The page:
Where is the next black “Swan”?

The deep drop in the oil price since mid-2014 reveals imbalances that could be the catalyst of future fractures for the global economy. That’s what suggest Marcello Minenna when he looks at Saudi Arabia’s behavior.
In 2011, its budget surplus was at 20% of GDP, its foreign reserves were at USD 700bn and its public debt was null. In 2015, the surplus became a budget deficit of 16%, its foreign reserves are below USD 600bn and its public debt is circa 10% of GDP.
Can we expect a strategy in which the oil price could creep up while the global economy is not on a strong momentum?

The interesting answer from Marcello Minenna
Saudi Arabia: The Next Black “Swan” for The Global Economy

Just two weeks ago, the Saudi government announced that in September it will hit the international bond markets with a Dollar denominated issue. In the Kingdom’s history, this is the first foreign debt issue. Incredible though it may appear, the sheiks, holders of the world’s largest oil reserves, appear cash-starved. The Saudi monarchy that in 2011 was achieving an astounding fiscal surplus of 20% of GDP with zero public debt and sitting on over $700 billion of foreign reserves, has markedly seen its fortunes go into reverse since the oil price collapse in mid-2014. In 2015 the surplus morphed into a nasty deficit of up to 16% of GDP, public debt climbed to 10% while the currency reserves declined to below $ 600 billion. The Kingdom enacted even a few cuts in public expenditures, a measure unheard-of in the land of a guaranteed lifetime employment in the government sector.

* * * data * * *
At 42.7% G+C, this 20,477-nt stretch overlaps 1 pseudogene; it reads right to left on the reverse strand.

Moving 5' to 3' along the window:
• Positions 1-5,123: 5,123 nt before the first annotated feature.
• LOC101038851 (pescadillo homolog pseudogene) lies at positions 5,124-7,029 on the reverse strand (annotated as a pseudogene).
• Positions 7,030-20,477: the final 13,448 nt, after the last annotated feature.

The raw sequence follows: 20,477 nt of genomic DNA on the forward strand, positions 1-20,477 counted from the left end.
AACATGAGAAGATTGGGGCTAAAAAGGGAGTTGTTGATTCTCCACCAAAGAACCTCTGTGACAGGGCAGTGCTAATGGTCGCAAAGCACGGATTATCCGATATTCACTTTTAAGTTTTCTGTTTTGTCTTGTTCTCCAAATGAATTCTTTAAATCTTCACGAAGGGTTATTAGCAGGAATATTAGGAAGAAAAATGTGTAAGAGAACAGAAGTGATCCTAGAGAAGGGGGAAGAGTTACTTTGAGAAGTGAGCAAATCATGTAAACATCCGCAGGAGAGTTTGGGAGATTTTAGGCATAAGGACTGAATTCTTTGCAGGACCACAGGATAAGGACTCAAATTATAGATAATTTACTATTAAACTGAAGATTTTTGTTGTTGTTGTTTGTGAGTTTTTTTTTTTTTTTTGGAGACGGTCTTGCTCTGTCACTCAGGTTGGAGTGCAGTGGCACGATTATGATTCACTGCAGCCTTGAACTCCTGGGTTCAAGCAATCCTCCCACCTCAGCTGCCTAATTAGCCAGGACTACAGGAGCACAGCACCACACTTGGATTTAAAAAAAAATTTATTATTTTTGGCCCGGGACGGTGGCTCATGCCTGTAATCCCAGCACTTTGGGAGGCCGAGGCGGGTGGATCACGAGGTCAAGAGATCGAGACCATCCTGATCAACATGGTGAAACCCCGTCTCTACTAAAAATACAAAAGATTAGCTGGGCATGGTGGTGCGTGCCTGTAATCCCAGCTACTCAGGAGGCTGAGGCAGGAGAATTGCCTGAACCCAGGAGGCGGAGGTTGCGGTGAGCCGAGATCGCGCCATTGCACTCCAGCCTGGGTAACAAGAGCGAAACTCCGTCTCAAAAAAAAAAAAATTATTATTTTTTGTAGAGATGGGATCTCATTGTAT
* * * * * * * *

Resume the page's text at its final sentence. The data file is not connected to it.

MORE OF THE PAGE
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Three Graphs on Global Oil Demand

The dynamics of the oil market has changed. The weight of emerging countries in the demand for oil is now at least equivalent to that of industrialized countries. This upheaval reflects the changing balance of the world economy during the first years of the 21st century. Given the evolution of the market and because of what it reflects in terms of economic activity, a new equilibrium has appeared, reflecting a change in the balance of power between industrialized and emerging countries.

It is just a measure, not an explanation but it provides insight into the changing world. Moreover, emerging countries demand will have a stronger impact on oil price than industrialized countries’ behavior can have on it. This dependence is new and appeared in the middle of the first decade of the 2000s. The long period of reduced growth in industrialized countries has reinforced this phenomenon and can also help to understand the American desire to develop shale gas and oil in order to escape at least partially to this constraint. Continue reading